Details of the meeting are still being worked out, but it is expected to involve representatives from across the six-county region. A delegation of NBA officials in town later this week will also be introduced to some of the regional leaders.
"(The NBA) is going to want to know what's different this time than the previous times when we've tried to do a new entertainment and sports complex and failed, and I think there's a political will and leadership," the mayor told reporters this morning.
Past failed attempts at building a new arena - the key element of keeping pro basketball in town - have been driven by City Hall and city leaders. "It will be different this time," Johnson said.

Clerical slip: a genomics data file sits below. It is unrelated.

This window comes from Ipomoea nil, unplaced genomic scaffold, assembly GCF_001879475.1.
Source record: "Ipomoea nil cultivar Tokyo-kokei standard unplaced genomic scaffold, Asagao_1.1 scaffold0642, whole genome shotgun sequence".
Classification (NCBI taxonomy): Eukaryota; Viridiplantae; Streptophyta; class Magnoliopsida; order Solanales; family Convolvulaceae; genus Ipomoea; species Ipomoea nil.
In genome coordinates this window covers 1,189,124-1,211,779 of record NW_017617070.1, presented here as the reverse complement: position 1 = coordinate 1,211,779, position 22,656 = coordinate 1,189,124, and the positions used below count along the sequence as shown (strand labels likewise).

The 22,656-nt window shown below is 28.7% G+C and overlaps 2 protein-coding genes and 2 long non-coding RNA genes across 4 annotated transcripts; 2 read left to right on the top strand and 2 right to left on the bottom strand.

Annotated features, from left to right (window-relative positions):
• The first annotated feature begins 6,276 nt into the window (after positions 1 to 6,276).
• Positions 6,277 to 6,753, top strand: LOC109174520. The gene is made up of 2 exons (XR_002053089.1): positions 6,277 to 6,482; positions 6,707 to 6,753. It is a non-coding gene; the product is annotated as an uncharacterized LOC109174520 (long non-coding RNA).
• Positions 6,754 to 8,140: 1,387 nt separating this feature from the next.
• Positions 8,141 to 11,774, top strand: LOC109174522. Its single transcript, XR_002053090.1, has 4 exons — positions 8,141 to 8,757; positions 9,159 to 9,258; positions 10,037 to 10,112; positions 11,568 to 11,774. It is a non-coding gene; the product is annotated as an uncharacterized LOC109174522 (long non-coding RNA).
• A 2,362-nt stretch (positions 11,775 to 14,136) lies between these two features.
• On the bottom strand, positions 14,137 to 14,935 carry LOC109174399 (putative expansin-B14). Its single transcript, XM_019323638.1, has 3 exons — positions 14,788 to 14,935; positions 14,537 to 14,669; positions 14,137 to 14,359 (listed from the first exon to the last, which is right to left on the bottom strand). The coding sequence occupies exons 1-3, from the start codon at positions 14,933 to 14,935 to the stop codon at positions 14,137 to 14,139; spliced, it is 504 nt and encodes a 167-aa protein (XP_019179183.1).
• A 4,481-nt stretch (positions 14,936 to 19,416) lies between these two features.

An NBA attorney and the chair of the league's relocation committee arrive in town on Thursday and will be updated on progress made on an arena study here, as well as the business community's commitment of $7 million in sponsorships to an NBA team. A fan rally is also being planned.
The Maloof family, owners of the Kings, have until May 2 to ask the league's permission to move to Anaheim. The league last week extended the team's deadline to seek relocation after Johnson appeared before the NBA Board of Governors.
While pleased that the city has extra time to prove itself as a better fit for the Kings than Anaheim, Johnson said today "by no means are we declaring victory and do we feel like were even close to being victorious."